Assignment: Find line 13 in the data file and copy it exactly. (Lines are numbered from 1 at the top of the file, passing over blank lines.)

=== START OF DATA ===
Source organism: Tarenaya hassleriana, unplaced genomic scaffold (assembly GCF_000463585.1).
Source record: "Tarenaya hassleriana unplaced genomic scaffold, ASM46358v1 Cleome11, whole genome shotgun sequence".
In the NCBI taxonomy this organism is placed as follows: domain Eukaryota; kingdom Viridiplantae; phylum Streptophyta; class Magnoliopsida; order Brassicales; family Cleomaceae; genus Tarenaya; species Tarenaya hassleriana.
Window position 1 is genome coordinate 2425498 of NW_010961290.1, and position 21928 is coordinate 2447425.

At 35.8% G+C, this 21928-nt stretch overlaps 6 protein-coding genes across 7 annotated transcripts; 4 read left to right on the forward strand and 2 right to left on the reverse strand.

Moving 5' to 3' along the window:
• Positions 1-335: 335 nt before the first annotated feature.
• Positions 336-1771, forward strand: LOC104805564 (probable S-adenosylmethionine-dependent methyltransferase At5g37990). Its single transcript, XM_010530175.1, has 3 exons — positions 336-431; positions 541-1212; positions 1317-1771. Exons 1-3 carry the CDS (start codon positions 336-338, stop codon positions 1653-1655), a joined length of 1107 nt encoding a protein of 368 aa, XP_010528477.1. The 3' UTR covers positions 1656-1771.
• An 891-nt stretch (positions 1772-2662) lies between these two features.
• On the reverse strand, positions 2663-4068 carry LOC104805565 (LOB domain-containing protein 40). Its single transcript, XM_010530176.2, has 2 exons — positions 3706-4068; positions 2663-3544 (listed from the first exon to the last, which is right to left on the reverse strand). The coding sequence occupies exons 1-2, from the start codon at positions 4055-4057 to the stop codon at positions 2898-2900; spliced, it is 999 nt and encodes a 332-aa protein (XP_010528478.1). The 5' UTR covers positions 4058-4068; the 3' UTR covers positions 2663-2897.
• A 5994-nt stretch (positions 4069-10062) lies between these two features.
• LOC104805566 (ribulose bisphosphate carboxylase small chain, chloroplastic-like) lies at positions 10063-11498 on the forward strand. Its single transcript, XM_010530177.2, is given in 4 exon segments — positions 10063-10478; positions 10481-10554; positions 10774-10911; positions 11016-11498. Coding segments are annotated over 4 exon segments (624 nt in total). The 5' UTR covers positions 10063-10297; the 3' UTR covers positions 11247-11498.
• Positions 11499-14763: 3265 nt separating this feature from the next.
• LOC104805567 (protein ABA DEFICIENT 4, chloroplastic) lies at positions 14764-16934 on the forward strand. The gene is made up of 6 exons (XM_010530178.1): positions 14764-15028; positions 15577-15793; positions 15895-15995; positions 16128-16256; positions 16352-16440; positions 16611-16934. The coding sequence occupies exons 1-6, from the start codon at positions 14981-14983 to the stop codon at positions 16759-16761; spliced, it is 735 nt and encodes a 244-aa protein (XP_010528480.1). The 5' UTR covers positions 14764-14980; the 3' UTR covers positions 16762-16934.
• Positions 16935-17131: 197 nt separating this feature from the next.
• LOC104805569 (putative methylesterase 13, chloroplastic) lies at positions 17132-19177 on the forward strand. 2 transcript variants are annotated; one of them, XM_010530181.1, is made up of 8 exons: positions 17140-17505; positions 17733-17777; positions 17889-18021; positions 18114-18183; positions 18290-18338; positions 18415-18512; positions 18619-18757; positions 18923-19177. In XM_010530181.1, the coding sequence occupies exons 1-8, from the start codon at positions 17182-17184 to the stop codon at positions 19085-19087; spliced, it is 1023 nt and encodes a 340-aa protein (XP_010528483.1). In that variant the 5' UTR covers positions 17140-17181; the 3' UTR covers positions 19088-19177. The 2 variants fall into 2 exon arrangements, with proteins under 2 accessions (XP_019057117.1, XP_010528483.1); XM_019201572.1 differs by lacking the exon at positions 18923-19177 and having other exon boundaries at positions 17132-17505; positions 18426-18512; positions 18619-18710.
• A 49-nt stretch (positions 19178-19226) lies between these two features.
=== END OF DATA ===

• Positions 11499-14763: 3265 nt separating this feature from the next.